Karaulney Buyerak, Karaulno-Buyerachnoye, Karaulnoi-Buyerak, Karaulny-Bujerak, Karaulnyi Buyerak, Karaulnyj Bujerak, Köhler
50º34' N 45º23' E
Köhler was founded on 10 August 1767 by the Government as a Roman Catholic colony on the left bank of the Ilovlya River below the confluence of the Karaulny Buyerak. The colony's Russian name (Karaulny Buyerak) was taken from this nearby river. The original colonists came from Fulda, Würzburg, and Mainz. Minkh reports that the came from Bavaria, the Rhein provinces of Elsass, and Lotharingia.
There was a parochial school in Köhler, founded at the same time as the colony. In 1884, a governmental district school was constructed in the colony.
According to Minkh, in 1887 the colony had 1 cooper, 5 blacksmiths, 13 wheelwrights, 2 stove-setters, 4 carpenters, 1 chenille maker, 6 cloth weavers, 4 woodworkers, and 17 shoemakers.
Minkh reports that in 1861, 1864, and 1872, a total of 11 families relocated to daughter colonies on the Wiesenseite. In 1870 and 1874, 17 families resettled to the colonies in the North Caucasus. In 1877, 33 families immigrated to North America & Argentina followed by an additional 25 families in 1886. From 1875 to 1880, a number of colonists also relocated to Siberia.
The congregation in Köhler was originally part of the Semenovka Parish, later becoming independent. The original church structure was replaced in 1864 by a wooden church with a metal roof, built in the neo-classical "Kontor" style and dedicated to St. Michael Archangel. Pilgrims would visit the chapel in Köhler in honor of "Discovery of the Cross." Three priests were buried in the parish cemetery.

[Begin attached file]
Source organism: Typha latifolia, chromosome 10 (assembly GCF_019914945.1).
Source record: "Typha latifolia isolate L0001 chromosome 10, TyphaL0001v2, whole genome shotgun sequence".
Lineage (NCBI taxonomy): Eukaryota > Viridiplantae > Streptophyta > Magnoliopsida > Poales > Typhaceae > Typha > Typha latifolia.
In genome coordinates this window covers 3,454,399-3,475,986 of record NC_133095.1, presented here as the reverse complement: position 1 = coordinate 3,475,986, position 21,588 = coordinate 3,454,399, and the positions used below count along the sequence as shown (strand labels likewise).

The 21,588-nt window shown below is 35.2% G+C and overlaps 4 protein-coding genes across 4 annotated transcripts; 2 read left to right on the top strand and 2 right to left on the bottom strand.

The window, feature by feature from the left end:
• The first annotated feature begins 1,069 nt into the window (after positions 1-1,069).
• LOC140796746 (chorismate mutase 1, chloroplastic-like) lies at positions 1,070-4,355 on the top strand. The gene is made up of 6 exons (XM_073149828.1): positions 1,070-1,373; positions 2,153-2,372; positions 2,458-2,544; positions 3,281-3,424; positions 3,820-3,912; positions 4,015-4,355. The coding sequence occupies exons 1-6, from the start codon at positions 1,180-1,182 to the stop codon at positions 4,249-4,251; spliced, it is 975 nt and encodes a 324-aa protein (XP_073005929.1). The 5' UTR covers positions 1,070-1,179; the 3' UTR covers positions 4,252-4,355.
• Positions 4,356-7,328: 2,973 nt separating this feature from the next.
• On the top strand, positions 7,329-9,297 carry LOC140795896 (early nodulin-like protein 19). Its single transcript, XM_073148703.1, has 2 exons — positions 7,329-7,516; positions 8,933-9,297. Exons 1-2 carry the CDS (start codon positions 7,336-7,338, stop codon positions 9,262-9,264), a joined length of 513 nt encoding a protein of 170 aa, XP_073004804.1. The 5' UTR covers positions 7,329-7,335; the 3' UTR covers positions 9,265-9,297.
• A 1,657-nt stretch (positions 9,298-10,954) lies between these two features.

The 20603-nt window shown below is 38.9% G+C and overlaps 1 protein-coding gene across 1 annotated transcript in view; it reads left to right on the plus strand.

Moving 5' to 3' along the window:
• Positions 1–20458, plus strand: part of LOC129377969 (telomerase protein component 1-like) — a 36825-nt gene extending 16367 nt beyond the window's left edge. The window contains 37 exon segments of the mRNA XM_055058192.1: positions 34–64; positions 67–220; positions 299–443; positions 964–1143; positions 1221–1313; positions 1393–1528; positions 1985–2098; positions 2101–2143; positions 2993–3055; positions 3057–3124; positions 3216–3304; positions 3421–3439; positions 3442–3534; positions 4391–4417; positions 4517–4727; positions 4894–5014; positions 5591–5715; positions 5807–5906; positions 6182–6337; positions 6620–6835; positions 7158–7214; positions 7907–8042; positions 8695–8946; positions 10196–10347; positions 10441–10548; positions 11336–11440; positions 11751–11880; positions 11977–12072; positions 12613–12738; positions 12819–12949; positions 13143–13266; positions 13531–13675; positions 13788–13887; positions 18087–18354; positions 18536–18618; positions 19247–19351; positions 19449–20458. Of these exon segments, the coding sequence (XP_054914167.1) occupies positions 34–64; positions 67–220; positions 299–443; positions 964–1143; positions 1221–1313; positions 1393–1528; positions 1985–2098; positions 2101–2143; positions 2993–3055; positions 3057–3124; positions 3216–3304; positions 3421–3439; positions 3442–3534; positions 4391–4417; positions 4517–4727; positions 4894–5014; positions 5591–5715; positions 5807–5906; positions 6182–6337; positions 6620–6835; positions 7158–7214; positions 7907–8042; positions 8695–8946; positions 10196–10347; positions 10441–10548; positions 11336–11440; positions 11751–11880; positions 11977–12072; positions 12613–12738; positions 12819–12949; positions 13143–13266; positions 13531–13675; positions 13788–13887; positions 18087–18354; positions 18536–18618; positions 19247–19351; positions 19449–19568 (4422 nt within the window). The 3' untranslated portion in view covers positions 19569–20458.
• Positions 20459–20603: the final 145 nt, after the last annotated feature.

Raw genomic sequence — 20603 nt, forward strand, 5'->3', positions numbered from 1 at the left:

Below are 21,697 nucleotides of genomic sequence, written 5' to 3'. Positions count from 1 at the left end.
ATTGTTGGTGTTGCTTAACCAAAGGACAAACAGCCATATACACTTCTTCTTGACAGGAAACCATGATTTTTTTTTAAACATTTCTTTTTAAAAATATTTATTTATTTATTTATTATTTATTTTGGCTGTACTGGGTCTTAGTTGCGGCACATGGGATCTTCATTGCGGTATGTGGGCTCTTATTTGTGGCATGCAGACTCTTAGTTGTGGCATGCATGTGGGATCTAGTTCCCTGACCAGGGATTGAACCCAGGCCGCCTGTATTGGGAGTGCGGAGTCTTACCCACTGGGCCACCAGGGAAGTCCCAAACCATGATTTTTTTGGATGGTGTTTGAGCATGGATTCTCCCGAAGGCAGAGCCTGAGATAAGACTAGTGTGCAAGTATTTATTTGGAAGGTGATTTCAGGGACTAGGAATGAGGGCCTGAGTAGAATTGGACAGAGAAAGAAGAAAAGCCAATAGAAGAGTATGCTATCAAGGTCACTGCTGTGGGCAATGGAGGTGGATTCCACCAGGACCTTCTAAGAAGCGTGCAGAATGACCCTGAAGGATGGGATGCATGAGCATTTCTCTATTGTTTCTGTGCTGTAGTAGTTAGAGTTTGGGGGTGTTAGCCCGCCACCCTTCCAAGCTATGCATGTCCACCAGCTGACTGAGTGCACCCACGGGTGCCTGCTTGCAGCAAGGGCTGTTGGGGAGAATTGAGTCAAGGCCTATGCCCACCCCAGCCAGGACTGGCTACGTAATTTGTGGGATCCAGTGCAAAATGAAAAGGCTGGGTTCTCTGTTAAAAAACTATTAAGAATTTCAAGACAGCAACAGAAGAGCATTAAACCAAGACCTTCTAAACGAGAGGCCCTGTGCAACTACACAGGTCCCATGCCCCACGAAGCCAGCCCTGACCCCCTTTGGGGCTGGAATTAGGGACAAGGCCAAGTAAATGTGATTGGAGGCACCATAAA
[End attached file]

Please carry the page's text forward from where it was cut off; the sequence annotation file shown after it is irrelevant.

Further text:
The parish in Köhler was served by the following priests:
Philipp Dorzweiler (1873-1874?)
Georg Rießling (1877-1880?)
Andreas Brungardt (1887)
Philipp Becker (1893-1895)
Josef Hein (1897)
Adolf Ulrich (1897-1901)
Ferdinand Hirsch (1901-1905)
Nikolaus Maier (1905-1913)
Clement Schönheiter (1910-1928)
Florian Schulz (1914)
Josef Veith (1915)
Martin Fix (1915-1922)
Josef Beilmann (1924?-1928)
The following also served as vicar in Köhler:
Stanislaus Kubik (1892-1893)
Klemens Weißenburger (1917-1918)
**Of which 564 households were German.
***Of whom 3,023 were German (555 households: 1,501 male & 1,522 female).
****Of whom 3,385 were German.
- Beratz, Gottieb. The German colonies on the Lower Volga, their origin and early development: a memorial for the 150th anniversary of the arrival of the first German settlers on the Volga, 29 June 1764. Translated by Adam Giesinger (Lincoln, NE: American Historical Society of Germans from Russia, 1991): 350.
- Diesendorf, V.F. Die Deutschen Russlands : Siedlungen und Siedlungsgebiete : Lexicon. Moscow, 2006.
- Dietz, Jacob E. History of the Volga German Colonists. Lincoln, NE: American Historical Society of Germans from Russia, 2005.
- Klaus, A.A. Our Colonies. Saint Petersburg, Russia, 1869.
- Minkh, A.N. Historical and Geographical Dictionary of the Saratov Province (Saratov, Russia, 1898): 474-477. (Online)
- Pallas, P.S. Reise durch verschiedene Provinzen des Russischen Reichs. Theil 3,2, Reise aus Sibirien zurueck an die Wolga im 1773sten Jahr (St. Petersburg: Kaiserl. Academie der Wissenschaften, 1776): 623.
- Preliminary Results of the Soviet Census of 1926 on the Volga German Autonomous Soviet Socialist Republic (Pokrovsk, 1927): 28-83.
- Schnurr, Joseph, Die Kirchen und das Religiöse Leben der Russlanddeutschen - Katholischer Teil (Stuttgart: Selbstverlag Joseph Schnurr, 1980): 257.
- "Settlements in the 1897 Census." Journal of the American Historical Society of Germans from Russia (Winter, 1990): 18.
Keller (wolgadeutsche.net) - in Russian
Last updated 26 February 2015.